That really depends on the dividends that you are talking about. The annual 1099-DIV form that your company will send you shows how much you received in dividend payments, even if it all went to buy more stock. Report all dividends as income on your annual tax return. The dividends are treated as ordinary income and will be taxed at your marginal tax rate. Pretty simple. It’s much like reporting interest from a savings account — a one line entry. You report the dividends you receive on Schedule B, which is used to record interest and dividend income, but only if you receive more than $400 worth in one year. Otherwise, you simply report dividend income on your main 1040 tax form.
Sometimes capital gains can appear where you least expect them, like on a dividend statement related to a stock or mutual fund that you own. It’s good to look closely at the 1099-DIV forms you receive to see if they say anything like “Capital Gains Distribution” on them.
Most stock dividends are treated as normal, or ordinary, dividends and don’t count as capital gains — and should be reported directly on Schedule B. If your portfolio is pretty much all stocks and no mutual fund shares, this section is unlikely to apply to you. But let’s review it, just in case.
If you see a “Capital Gains Distribution” mention on a 1099-DIV statement that you receive, report those distributions directly on Schedule D. Just a few years ago, those distributions were required to first be reported on Schedule B (Interest and Dividends). But no longer. Take your capital gains distributions directly to Schedule D (Capital Gains and Losses).
Be aware that some companies don’t send you the form 1099-DIV when the dividend payments that you received for the year amounted to less than $10. The dividends are still taxable, however. Your year-end account statement will show the total amount of dividends that you received. You should report that number as income, just as if you’d received a 1099-DIV.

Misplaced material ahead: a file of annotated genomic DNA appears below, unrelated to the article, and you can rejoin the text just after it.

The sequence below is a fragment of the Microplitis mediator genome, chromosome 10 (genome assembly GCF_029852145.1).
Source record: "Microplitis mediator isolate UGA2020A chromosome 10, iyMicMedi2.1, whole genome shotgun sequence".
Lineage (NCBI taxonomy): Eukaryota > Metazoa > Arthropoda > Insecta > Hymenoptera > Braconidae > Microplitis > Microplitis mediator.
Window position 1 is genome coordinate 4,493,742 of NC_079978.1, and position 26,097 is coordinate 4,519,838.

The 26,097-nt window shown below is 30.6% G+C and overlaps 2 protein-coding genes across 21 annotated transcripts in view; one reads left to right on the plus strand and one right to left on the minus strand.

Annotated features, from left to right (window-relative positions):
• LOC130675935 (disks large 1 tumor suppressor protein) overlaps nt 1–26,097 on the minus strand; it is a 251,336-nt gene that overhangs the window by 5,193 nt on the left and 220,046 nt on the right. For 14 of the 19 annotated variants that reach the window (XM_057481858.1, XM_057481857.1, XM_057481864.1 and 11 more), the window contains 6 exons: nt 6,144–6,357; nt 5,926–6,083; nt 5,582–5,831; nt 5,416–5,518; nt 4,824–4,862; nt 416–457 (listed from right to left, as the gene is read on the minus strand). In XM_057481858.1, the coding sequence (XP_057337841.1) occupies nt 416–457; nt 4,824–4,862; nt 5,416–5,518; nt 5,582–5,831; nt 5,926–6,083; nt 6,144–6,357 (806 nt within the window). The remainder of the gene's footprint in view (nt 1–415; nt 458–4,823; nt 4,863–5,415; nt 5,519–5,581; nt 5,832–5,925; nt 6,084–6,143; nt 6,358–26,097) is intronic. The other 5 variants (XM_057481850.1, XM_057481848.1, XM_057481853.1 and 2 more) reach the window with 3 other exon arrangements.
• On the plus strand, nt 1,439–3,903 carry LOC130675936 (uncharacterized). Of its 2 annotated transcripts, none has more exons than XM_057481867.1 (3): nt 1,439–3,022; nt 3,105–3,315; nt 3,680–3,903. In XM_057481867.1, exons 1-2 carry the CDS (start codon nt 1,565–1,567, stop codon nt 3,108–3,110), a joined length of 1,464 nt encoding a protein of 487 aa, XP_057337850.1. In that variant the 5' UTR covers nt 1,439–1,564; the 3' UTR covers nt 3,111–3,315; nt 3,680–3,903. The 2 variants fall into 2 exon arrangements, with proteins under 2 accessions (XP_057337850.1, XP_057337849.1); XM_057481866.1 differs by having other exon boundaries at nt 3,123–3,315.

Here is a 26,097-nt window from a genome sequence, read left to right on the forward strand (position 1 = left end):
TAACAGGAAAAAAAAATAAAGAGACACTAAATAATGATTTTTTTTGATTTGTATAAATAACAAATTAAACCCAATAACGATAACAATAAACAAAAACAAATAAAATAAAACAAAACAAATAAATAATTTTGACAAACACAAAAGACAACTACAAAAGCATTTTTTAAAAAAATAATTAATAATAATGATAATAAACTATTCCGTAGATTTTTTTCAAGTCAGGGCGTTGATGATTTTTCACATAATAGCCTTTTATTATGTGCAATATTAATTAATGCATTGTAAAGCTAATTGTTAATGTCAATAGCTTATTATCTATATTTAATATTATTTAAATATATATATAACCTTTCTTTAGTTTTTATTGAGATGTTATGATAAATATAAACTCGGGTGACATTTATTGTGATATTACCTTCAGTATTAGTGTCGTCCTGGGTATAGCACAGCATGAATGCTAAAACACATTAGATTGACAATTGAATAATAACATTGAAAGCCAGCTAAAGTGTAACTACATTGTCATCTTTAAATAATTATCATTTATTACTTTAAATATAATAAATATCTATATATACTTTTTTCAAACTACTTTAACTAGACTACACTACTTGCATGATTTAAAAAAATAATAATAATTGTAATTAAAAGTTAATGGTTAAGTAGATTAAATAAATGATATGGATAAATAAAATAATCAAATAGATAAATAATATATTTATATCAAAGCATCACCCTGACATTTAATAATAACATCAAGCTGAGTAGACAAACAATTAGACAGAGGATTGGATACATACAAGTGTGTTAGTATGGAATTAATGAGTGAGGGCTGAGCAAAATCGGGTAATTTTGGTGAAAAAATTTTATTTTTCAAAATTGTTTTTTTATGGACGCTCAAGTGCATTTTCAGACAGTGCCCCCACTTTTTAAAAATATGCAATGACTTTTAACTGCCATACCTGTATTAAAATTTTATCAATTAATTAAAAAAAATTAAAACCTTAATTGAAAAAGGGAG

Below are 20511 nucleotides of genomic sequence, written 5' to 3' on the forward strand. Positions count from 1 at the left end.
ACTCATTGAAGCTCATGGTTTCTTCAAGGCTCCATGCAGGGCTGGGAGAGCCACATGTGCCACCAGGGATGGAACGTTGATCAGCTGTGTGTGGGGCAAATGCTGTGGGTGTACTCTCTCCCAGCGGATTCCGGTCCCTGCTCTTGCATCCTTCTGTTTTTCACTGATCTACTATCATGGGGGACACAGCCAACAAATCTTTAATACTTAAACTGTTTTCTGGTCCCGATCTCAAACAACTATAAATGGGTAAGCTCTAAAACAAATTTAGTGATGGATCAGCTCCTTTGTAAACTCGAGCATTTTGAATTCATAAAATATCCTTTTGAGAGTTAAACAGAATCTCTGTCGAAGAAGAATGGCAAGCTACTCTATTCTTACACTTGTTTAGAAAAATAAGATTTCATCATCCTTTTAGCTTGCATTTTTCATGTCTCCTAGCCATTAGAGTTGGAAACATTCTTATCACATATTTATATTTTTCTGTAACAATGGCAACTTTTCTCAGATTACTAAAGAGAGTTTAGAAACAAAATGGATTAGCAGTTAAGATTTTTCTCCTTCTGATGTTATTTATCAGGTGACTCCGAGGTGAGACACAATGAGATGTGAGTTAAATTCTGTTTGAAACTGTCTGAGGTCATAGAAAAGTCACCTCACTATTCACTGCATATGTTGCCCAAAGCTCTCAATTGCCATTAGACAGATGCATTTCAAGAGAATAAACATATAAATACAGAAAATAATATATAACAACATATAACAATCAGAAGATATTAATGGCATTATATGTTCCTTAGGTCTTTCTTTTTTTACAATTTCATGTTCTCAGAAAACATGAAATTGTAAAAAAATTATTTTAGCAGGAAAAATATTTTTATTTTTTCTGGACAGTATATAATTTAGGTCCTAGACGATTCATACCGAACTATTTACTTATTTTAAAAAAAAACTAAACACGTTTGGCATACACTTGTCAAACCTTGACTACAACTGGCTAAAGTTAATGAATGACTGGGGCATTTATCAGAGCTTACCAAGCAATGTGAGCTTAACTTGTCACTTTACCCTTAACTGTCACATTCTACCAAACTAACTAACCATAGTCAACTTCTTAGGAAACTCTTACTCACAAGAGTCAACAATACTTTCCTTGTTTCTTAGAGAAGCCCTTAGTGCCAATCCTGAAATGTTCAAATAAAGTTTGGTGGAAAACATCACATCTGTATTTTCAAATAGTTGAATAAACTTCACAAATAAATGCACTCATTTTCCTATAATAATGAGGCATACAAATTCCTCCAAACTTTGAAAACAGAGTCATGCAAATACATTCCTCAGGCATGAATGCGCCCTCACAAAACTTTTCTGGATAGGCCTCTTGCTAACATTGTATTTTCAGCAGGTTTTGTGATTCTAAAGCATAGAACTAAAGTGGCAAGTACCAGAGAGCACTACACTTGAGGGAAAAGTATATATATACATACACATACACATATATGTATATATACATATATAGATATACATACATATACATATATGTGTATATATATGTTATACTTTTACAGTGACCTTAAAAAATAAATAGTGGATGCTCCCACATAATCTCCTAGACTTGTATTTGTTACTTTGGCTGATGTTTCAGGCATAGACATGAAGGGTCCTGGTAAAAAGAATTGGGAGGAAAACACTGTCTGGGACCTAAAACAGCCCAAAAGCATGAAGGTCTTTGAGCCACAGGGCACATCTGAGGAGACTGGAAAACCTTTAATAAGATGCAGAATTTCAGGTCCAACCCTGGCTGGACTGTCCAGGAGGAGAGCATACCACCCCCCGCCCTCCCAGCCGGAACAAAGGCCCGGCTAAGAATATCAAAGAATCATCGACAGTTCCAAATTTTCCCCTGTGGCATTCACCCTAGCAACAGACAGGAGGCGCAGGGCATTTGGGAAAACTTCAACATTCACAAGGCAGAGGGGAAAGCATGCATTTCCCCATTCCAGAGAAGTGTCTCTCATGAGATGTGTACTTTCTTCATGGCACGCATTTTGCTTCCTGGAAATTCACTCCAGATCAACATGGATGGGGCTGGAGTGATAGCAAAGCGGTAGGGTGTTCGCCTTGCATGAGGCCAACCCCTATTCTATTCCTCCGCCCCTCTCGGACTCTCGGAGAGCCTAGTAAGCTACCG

If you reinvest your dividends, either in mutual funds or dividend reinvestment plans, things are just a little bit trickier. You still pay tax on the dividends that are distributed to you, and the shares purchased with dividends are accounted for exactly as if you had bought them with money sitting in your bank account. So you must keep the statements showing your cost basis on dividend reinvestment-acquired shares just as you do when you make optional cash payments to buy shares. When it comes time to sell, you need to know the cost basis for all of your shares — those bought with reinvested dividends and those bought separately with your hard-earned money.
Finally, one brief word about credit union “dividends”: Be careful if you receive a statement of “dividends” paid to you by your credit union. What some credit unions call dividend income is really interest. So even if it says dividend, treat it as interest and include it with interest income.
Money market mutual funds may be a little confusing, as they can generate both interest income and dividend income. You’ll need to pay attention to the statements they send you. Income reported to you on a 1099-INT is interest income and on a 1099-DIV is dividend income.